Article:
As y’all should be well aware, tomorrow night is the premiere episode of Neil Gaiman’s American Gods. TV ads have been hyping the Hell out of this, so I predict that this is going to be cable’s next big hit, and my newest obsession, following close on the heels of Westworld.
There are a whole bunch of reason why I know I’m going to love this show. I’m a fan of Neil Gaiman, and have read most, if not all, of his books. I’m also a Bryan Fuller fan. A better marriage between director and writer I couldn’t even make up. The lead character is a Black man named, of all things, Shadow Moon. How cool a name is that? And it features a truly astonishing cast: Ian Mcshane who I fell in love with in Deadwood, is the embodiment of Mr. Wednesday; Orlando Jones as Mr. Nancy is absolutely perfect; Crispin Glover is Mr. World (AKA Loki); Gillian Anderson is Media,; and Fuller didn’t forget the sisters, either , as he cast the actress Yetide Badaki as Bilquist, a fertility goddess.
I still haven’t finished the book but that’s okay. I’m 3/4 of the way through the book and will be finished before the second episode airs. For those of you not into the book experience, who haven’t read it, there’s always the audiobook option, or if you’re really pressed for a primer, Wikipedia gives a complete rundown of the book’s plot, which I can attest is accurate.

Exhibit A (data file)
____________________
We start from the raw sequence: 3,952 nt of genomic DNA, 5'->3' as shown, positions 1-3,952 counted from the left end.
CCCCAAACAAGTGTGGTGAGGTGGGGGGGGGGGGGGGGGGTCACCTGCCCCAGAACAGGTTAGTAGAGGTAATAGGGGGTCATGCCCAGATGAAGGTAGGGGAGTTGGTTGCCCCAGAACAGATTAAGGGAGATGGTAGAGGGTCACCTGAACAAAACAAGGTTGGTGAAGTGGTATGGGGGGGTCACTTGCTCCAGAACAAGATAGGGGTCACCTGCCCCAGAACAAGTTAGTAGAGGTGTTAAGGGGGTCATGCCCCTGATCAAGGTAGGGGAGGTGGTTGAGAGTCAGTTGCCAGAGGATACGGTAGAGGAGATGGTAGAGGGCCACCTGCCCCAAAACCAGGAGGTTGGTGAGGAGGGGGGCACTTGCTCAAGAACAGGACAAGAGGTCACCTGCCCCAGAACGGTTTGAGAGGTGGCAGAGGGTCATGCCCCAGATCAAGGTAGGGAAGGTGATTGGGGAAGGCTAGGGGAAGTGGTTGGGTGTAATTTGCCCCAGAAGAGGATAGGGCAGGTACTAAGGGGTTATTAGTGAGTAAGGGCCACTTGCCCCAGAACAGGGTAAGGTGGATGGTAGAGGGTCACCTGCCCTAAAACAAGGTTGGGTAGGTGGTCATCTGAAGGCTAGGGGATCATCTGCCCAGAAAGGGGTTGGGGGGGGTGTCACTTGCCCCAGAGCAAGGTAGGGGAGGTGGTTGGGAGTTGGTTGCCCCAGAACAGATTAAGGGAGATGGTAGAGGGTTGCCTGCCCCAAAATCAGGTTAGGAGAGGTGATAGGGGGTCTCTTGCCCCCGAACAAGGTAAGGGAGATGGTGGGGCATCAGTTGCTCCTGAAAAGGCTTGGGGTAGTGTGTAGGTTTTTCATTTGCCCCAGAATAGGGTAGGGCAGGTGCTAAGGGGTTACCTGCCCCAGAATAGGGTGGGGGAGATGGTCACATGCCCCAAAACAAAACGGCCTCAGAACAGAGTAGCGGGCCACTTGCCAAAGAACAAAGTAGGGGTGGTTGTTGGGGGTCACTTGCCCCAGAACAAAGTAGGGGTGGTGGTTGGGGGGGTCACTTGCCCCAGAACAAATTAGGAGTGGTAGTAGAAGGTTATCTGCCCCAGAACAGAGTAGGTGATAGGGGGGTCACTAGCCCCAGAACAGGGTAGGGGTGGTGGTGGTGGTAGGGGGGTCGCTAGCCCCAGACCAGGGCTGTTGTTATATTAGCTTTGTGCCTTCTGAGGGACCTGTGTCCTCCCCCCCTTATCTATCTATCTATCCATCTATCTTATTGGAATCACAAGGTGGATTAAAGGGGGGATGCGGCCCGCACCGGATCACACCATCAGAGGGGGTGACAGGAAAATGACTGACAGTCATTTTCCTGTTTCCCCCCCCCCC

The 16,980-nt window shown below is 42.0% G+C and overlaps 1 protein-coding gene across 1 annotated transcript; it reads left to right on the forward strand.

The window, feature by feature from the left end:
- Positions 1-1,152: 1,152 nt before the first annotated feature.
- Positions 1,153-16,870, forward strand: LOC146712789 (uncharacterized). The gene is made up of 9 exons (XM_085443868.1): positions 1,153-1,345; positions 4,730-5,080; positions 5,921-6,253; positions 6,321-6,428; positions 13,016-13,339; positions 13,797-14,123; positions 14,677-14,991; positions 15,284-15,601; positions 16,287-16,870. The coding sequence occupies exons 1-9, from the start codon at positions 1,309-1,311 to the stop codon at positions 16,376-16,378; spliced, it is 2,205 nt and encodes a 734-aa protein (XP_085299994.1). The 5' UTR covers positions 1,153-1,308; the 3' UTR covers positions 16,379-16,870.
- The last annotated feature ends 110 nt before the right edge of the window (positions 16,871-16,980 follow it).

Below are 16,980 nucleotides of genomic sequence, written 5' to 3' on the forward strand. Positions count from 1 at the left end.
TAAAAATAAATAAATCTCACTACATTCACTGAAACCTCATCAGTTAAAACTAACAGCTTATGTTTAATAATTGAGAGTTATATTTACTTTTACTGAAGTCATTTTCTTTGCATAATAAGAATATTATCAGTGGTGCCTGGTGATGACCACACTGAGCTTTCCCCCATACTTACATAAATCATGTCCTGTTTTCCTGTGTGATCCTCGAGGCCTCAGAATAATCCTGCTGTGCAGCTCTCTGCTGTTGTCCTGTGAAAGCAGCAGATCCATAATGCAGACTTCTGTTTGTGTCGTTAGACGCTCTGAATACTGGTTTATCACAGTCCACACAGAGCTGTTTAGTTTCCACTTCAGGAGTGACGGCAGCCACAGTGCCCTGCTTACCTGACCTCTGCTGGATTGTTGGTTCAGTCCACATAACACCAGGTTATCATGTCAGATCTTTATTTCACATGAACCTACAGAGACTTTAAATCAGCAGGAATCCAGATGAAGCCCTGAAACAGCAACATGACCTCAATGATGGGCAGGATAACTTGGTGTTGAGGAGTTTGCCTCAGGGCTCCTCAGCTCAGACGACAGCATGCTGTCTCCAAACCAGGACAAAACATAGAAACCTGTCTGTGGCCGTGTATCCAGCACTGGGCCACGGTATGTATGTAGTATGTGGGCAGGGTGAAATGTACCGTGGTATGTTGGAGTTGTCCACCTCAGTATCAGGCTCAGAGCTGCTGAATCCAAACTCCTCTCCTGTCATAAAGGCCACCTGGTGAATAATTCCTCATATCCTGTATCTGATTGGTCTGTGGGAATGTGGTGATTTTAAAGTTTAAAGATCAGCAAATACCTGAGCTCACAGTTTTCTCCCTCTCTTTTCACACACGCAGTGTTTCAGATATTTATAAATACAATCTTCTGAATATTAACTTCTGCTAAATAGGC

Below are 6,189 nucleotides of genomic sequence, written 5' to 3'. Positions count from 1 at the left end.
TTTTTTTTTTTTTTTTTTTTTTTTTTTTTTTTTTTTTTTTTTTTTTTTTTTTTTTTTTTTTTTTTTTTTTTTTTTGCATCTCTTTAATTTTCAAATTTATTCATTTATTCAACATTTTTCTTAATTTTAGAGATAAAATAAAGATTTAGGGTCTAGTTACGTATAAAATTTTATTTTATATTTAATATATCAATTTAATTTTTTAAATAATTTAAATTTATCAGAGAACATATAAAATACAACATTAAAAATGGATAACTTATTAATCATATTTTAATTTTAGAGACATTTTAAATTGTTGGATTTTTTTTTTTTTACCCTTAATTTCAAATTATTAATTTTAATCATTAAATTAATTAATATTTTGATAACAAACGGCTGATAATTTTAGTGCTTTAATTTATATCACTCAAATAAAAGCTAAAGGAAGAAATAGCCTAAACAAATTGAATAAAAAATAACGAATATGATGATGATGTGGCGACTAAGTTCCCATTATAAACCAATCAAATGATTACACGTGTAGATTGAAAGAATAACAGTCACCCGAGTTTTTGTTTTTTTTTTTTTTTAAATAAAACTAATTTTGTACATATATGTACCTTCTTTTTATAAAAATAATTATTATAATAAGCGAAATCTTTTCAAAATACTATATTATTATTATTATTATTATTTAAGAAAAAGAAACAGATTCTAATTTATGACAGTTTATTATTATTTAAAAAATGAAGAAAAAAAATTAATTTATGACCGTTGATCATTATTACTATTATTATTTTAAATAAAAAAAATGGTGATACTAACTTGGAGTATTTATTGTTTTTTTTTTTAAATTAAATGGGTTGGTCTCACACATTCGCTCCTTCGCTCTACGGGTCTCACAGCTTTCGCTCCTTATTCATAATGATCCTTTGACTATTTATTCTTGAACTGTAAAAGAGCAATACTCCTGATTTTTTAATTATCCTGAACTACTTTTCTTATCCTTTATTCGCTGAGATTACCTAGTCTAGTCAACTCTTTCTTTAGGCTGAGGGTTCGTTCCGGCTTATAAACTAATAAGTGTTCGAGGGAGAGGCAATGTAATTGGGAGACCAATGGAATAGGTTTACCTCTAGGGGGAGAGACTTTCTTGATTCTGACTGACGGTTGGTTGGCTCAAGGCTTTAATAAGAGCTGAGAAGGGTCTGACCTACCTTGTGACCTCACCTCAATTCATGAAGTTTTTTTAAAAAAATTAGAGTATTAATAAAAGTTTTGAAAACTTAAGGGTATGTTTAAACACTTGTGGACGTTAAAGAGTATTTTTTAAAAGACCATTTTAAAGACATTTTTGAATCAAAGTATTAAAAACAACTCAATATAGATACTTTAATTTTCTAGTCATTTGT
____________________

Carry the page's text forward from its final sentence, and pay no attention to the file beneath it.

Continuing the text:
In anticipation of the premiere, here! Have some links:
American Gods may have finally nailed the modern-fantasy formula on TV
Come for Ian McShane; stay for a faithful, 16-years-later retelling of Gaiman’s classic.
‘I Thought I Understood America’: Talking With Neil Gaiman About ‘American Gods’
As Starz launches its adaptation of the sprawling Gaiman novel, the show’s creators address its new and unexpected meanings in the Trump era.
By David M. Perry
American Gods Is a Gorgeous Mess
The new Starz show, adapted from the 2001 book by Neil Gaiman, is extravagantly ambitious and frequently absurd.
American Gods: Exclusive First Look at Mr. Nancy as Orlando Jones Talks Anansi BoysSpin-Off
TV Review: ‘American Gods’ on Starz
Neil Gaiman’s obsession with identifying the metaphor, in one Americans Gods passage